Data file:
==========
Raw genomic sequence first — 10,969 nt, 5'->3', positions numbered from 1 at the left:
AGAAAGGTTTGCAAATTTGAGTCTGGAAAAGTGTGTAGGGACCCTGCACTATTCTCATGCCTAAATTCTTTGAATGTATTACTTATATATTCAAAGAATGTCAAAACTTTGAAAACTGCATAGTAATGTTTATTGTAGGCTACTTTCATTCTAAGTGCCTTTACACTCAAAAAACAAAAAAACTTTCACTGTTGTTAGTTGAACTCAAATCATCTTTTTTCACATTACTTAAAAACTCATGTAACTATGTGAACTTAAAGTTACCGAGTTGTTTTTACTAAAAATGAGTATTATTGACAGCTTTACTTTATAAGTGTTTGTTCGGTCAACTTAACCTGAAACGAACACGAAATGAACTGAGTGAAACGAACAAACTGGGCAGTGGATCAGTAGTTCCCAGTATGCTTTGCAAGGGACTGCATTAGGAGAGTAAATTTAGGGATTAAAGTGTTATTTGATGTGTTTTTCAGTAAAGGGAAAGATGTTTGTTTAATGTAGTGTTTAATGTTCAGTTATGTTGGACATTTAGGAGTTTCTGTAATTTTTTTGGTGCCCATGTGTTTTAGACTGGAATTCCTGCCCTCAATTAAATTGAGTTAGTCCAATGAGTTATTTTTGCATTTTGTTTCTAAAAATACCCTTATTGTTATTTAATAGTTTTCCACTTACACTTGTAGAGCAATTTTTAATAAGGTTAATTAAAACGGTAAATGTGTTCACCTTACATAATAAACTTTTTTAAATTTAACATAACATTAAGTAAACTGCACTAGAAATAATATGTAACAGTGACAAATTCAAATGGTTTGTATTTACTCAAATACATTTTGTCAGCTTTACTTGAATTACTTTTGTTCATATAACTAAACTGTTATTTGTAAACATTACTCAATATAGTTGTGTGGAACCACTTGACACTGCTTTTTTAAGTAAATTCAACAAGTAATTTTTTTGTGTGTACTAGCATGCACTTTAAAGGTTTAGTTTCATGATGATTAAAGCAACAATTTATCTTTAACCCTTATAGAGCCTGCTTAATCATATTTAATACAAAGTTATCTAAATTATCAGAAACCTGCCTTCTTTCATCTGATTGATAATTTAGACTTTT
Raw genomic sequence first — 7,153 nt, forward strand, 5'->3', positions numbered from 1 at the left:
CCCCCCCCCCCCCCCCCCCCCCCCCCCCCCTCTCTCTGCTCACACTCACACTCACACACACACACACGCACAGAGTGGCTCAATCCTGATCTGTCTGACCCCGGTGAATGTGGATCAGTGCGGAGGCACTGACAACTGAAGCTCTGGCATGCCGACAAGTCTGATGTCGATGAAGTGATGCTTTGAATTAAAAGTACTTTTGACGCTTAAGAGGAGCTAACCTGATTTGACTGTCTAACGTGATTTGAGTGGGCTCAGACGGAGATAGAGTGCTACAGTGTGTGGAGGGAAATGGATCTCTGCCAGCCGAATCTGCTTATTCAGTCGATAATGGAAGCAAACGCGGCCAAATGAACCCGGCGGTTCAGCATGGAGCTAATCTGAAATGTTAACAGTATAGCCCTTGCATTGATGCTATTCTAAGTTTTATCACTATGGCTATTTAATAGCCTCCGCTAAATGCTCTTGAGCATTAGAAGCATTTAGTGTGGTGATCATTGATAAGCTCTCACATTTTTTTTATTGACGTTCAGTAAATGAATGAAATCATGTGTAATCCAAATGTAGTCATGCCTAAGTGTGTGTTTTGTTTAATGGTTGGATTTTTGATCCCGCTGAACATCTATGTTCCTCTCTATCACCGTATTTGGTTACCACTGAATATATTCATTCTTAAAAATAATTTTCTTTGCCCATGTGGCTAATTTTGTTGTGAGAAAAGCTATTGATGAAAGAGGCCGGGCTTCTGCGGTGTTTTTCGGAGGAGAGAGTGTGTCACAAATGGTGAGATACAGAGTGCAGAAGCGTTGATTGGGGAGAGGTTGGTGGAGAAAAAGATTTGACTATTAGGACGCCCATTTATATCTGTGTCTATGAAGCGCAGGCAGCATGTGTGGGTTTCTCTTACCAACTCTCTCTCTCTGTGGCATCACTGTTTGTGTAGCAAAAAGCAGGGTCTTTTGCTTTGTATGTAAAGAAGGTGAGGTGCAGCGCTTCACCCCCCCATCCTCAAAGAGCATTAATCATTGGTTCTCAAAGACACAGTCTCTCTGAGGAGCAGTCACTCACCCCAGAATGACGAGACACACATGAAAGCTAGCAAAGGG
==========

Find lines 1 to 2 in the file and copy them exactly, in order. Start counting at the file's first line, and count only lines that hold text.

Raw genomic sequence first — 10,969 nt, 5'->3', positions numbered from 1 at the left:
AGAAAGGTTTGCAAATTTGAGTCTGGAAAAGTGTGTAGGGACCCTGCACTATTCTCATGCCTAAATTCTTTGAATGTATTACTTATATATTCAAAGAATGTCAAAACTTTGAAAACTGCATAGTAATGTTTATTGTAGGCTACTTTCATTCTAAGTGCCTTTACACTCAAAAAACAAAAAAACTTTCACTGTTGTTAGTTGAACTCAAATCATCTTTTTTCACATTACTTAAAAACTCATGTAACTATGTGAACTTAAAGTTACCGAGTTGTTTTTACTAAAAATGAGTATTATTGACAGCTTTACTTTATAAGTGTTTGTTCGGTCAACTTAACCTGAAACGAACACGAAATGAACTGAGTGAAACGAACAAACTGGGCAGTGGATCAGTAGTTCCCAGTATGCTTTGCAAGGGACTGCATTAGGAGAGTAAATTTAGGGATTAAAGTGTTATTTGATGTGTTTTTCAGTAAAGGGAAAGATGTTTGTTTAATGTAGTGTTTAATGTTCAGTTATGTTGGACATTTAGGAGTTTCTGTAATTTTTTTGGTGCCCATGTGTTTTAGACTGGAATTCCTGCCCTCAATTAAATTGAGTTAGTCCAATGAGTTATTTTTGCATTTTGTTTCTAAAAATACCCTTATTGTTATTTAATAGTTTTCCACTTACACTTGTAGAGCAATTTTTAATAAGGTTAATTAAAACGGTAAATGTGTTCACCTTACATAATAAACTTTTTTAAATTTAACATAACATTAAGTAAACTGCACTAGAAATAATATGTAACAGTGACAAATTCAAATGGTTTGTATTTACTCAAATACATTTTGTCAGCTTTACTTGAATTACTTTTGTTCATATAACTAAACTGTTATTTGTAAACATTACTCAATATAGTTGTGTGGAACCACTTGACACTGCTTTTTTAAGTAAATTCAACAAGTAATTTTTTTGTGTGTACTAGCATGCACTTTAAAGGTTTAGTTTCATGATGATTAAAGCAACAATTTATCTTTAACCCTTATAGAGCCTGCTTAATCATATTTAATACAAAGTTATCTAAATTATCAGAAACCTGCCTTCTTTCATCTGATTGATAATTTAGACTTTT